A regular meeting of the Village of Burns Lake was held in council chambers on Feb. 10, 2015. Present at the meeting were acting mayor Christopher Beach, councillors John Illes and Susan Schienbein, as well as chief administrative officer Sheryl Worthing, clerk Cameron Hart and two other members of village staff.
During the meeting, councillors discussed their remuneration increase.
In 2011, a remuneration review committee was established to review council remuneration amounts and to recommend changes if necessary. The committee recommended that the mayor’s annual remuneration be increased to $17,500 over a three year period ($833.33 per year); and that councillors’ annual remuneration be increased to $8250 over a three year period ($250 per year). The financial implication of this change would be an additional $1083.33 per year. The current annual remuneration for the mayor is $15,000, and $7500 for councillors.
Committee members at that time stated that it was “difficult to find a balance between what the community is able to pay due to a small tax base and the value of the position to the community.”
Councillors passed a motion to bring this topic back to discussion during the next budget meeting of Feb. 17, 2015.
Councillors also decided to postpone a decision to support phase two of the Ignite the North initiative. Supporting phase two of the project could cost the village between $1000 and $1500, so councillors decided to wait until the next budget meeting to see if there will be enough money in the budget to contribute toward this project. There was no cost for the village on phase one because the Omineca Beetle Action Coalition contributed $120,000. Phase two of the Ignite the North project will be teaching communities “how to take the momentum of new ideas and get the foundational work that is needed to get things started.”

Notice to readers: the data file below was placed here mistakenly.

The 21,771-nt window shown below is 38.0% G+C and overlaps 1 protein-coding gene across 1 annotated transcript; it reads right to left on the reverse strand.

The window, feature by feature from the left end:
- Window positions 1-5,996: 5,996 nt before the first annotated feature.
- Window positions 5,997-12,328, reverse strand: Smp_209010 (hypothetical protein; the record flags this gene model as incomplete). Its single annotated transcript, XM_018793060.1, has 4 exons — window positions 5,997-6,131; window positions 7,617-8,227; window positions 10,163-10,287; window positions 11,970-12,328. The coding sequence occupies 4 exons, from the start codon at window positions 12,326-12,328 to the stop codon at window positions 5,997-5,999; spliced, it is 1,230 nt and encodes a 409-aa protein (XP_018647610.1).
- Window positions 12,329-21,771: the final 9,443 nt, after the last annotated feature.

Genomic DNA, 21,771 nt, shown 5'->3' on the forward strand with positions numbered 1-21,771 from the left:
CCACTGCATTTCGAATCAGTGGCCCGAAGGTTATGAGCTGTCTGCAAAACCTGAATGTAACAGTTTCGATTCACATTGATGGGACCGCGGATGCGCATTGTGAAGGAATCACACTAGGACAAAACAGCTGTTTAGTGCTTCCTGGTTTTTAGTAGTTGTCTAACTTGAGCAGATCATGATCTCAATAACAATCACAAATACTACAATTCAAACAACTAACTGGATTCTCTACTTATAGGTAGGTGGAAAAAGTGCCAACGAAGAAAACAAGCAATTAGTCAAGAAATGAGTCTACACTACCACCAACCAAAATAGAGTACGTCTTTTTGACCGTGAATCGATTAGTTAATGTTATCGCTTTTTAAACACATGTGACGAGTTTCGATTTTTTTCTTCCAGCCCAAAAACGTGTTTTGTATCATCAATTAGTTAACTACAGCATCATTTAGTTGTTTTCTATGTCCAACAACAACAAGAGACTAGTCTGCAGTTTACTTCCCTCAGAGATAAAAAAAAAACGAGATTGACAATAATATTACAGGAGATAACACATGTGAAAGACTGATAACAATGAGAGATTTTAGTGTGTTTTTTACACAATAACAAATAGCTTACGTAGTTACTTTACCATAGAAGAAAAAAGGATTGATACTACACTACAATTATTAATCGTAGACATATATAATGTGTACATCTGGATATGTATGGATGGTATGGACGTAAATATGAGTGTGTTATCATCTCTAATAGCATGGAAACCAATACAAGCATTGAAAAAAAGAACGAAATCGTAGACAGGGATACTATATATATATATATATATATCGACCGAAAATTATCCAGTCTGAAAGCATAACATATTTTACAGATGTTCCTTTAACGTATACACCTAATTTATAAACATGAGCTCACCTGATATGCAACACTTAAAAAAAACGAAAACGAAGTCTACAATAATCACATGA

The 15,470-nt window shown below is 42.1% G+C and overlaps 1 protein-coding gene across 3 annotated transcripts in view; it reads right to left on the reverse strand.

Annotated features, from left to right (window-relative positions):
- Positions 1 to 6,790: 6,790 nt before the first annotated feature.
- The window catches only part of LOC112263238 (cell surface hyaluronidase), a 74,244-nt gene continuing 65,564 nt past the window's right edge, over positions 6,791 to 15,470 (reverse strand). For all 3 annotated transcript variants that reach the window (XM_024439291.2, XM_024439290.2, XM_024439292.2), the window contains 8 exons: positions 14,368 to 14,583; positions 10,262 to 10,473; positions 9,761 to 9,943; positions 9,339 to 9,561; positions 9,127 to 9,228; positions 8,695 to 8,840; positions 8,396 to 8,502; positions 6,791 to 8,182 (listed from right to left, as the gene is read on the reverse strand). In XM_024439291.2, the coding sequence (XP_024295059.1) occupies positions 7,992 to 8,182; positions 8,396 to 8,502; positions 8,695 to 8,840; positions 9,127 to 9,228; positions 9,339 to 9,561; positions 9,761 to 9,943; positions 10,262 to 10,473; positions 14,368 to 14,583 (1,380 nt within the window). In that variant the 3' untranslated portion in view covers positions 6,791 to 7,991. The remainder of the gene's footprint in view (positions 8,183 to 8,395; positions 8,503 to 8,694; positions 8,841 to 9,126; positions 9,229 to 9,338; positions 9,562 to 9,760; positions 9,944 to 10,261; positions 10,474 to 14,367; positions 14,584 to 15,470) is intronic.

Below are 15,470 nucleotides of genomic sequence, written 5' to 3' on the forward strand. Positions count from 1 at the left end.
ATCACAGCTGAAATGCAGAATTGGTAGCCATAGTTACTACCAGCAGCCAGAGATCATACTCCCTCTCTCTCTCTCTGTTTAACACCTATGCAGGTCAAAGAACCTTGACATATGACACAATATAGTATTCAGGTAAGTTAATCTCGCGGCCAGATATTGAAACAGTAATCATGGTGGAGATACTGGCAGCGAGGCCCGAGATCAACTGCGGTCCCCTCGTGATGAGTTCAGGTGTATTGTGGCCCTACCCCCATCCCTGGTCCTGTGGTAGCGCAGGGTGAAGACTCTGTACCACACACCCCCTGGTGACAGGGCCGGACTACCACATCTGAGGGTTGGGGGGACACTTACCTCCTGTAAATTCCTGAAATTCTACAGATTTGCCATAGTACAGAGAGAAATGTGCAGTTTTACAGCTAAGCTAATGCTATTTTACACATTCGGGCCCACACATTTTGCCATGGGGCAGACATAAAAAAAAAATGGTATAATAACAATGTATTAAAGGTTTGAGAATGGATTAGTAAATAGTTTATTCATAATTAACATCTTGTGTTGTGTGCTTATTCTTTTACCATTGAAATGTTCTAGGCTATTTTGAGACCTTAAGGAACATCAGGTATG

In early February, council attended a meeting with the Burns Lake Curling Club to hear their complaints and gather all facts in order to make a well-informed budget decision. The curling club had asked village council for a five-year rent free agreement for their upstairs lounge.
“It was good to attend that meeting and hear what club members had to say,” said Schienbein.
However, councillors did not discuss the curling club’s request during the council meeting. Instead, mayor Luke Strimbold told Lakes District News that a report regarding this issue “will be coming to council soon.”
A motion was carried for staff to submit an application on behalf of the Partnering for Healthier Communities committee for 2015 funding. Worthing explained that a committee member from Partnering for Healthier Communities has resigned, and the committee no longer has the capacity to apply for this funding.
The Partnering for Healthier Communities (P4HC) grant is Northern Health community granting process that aims to support P4HC committees, as well as enable the emergence of P4HC committees and partnerships across the north.
The Dick Schritt Ball Park, a park/recreational site in Burns Lake owned by CN Rail, was also on the agenda of the meeting. The Burns Lake Rotary Club leased the property for several years. In the beginning, the cost was a symbolic payment of $1 every three years, but the lease cost kept increasing over the years, reaching $2500 in 2015. So at a Jan. 13, 2015, meeting, the rotary club passed a motion to discontinue their lease agreement with CN Rail for the site. Now the Village of Burns Lake wants to take over and negotiate a no cost lease with CN Rail.
Council passed a motion directing staff to negotiate a no cost lease for the site.